- Take a glue stick and apply glue to the top of the two panels. You want to apply the glue to the side of the panel that is next to the flaps that you just cut. Also when applying the glue, you will only need one glue stick width of glue along the edge. Because the glue dries quickly, you may want to apply, at most, enough glue for 2 or 3 flaps at a time. Then you will fold over the flaps on the bottom panel onto the edge of the top panel where the glue was applied. Continue doing this until you have fully attached 2 of the panels together.
- Take a third panel and lay it on top of the 2 panels that you just glued together. Lay it so that the edge of the top panel, of the 2 attached panels, that has not been glued is exposed about an inch.
- Once again, cut flaps on the inch of exposed panel that are about a half inch deep. The glue and fold over the flaps to attach the third panel to the second panel. Now you should have 3 panels attached together. Continue repeating steps 8 & 9 (Disregard the 2 panels reference in 8. Instead understand that it will now refer to the 2 panels that you just joined.) until all of your panels have been attached. Remember to alternate which side you are cutting the flaps on so that you do not tamper with any of the joints of the other panels.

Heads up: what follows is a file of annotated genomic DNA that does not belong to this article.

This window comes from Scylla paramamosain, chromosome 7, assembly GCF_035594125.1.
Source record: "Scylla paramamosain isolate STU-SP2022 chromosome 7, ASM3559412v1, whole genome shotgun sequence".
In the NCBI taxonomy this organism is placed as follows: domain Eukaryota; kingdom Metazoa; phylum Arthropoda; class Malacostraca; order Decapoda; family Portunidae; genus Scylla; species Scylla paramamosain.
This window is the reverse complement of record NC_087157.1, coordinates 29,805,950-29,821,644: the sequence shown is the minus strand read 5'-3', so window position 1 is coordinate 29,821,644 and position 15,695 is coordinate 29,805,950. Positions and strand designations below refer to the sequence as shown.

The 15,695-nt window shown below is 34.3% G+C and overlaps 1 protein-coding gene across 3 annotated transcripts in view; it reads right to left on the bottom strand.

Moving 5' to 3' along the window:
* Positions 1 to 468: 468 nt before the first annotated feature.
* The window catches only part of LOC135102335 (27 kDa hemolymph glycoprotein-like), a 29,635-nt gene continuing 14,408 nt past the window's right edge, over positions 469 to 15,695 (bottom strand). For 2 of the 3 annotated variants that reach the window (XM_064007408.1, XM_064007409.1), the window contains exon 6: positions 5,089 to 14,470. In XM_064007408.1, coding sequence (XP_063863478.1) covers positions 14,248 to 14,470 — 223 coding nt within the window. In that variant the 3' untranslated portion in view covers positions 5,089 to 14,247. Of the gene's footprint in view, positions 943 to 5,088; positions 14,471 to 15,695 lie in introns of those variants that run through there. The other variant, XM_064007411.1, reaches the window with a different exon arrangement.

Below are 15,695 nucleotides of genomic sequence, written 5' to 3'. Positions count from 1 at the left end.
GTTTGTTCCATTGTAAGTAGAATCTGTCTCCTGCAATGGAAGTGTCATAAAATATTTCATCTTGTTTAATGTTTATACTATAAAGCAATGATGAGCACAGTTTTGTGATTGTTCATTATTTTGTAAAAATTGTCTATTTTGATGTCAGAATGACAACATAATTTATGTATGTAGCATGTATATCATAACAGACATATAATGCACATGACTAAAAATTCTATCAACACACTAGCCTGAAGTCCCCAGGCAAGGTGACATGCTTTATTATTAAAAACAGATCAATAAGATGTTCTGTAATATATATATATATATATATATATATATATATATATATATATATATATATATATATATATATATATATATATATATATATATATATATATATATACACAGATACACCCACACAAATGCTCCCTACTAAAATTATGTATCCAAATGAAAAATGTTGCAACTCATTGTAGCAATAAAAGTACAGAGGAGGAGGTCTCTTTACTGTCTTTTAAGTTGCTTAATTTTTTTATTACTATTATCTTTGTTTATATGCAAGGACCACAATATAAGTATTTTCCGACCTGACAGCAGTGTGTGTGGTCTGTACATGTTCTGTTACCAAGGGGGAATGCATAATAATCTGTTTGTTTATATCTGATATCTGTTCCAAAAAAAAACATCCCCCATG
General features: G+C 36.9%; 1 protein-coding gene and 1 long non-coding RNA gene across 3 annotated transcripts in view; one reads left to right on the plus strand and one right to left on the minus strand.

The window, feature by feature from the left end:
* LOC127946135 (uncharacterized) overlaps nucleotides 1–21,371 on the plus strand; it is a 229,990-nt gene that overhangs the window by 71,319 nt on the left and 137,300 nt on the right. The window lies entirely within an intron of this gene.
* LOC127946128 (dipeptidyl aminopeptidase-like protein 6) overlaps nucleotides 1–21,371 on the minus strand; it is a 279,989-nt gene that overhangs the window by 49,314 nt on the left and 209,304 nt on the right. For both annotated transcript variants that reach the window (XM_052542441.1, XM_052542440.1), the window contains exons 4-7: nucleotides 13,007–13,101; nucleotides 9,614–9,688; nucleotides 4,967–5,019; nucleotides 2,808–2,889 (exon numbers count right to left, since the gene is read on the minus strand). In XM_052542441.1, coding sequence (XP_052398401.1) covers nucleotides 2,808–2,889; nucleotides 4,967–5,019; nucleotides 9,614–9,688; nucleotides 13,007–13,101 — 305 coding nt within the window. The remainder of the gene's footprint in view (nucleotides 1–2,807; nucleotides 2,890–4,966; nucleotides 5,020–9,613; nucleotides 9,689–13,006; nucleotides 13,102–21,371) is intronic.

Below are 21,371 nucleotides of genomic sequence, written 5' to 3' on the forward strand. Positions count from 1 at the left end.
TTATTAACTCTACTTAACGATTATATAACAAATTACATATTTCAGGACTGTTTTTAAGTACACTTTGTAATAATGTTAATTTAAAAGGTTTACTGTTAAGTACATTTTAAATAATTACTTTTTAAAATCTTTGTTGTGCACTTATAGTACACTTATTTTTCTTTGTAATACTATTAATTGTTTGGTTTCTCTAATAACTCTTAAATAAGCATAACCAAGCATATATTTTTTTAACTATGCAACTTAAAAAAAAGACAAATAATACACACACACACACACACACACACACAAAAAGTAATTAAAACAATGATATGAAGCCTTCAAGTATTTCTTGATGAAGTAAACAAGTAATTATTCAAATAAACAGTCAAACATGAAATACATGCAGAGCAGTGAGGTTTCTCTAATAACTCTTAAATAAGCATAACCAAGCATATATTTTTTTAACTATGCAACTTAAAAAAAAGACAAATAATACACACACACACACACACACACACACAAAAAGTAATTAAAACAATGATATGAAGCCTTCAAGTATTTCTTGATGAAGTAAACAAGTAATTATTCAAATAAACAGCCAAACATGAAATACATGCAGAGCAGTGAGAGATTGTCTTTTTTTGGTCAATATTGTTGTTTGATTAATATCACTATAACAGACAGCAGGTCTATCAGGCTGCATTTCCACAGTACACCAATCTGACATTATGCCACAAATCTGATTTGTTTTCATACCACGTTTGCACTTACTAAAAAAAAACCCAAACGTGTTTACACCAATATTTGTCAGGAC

- Once you have attached all 6 of your panels together, flip them over. Raise the top panel and fold the inner panels back. Do not crease the inner panels. Then replace the top panel.
- Cut the bottom panel just as you have every panel before. Remember to make the cuts only about 1/2 inch deep. Then pull the top panel towards the edge of the bottom panel until you have the same width of the bottom panel as you would have for previous panels.
- Apply glue to the top panel just as you have for every panel before. Remember that it may be easier to apply glue for only 2 or 3 panels at a time and then fold the flaps over before continuing to apply the glue.
- Now. Open up your balloon. You will notice that it does not have a top yet. From the scraps that you saved, when you cut out your panels, pick as large a piece as possible. From this piece, cut as large a circle as you can. (You may fold the piece of paper over once or twice to make cutting out the circle easier.)
- Apply glue to the circle you just cut out (around the outside edges by one or two glue stick widths). Then attach the circle to the top of your balloon to cover the hole.
- Take some wire and cut roughly a 2 foot section off of the spool.
- Take some needle-nose pliers and shape the wire into a rigid circle. (I suggest making a little loop in one end. Turning it slightly. Threading other end of the wire through the loop a little ways and the twisting the threaded wire around the looped end. This keeps the wire circle from expanding or contracting in size.)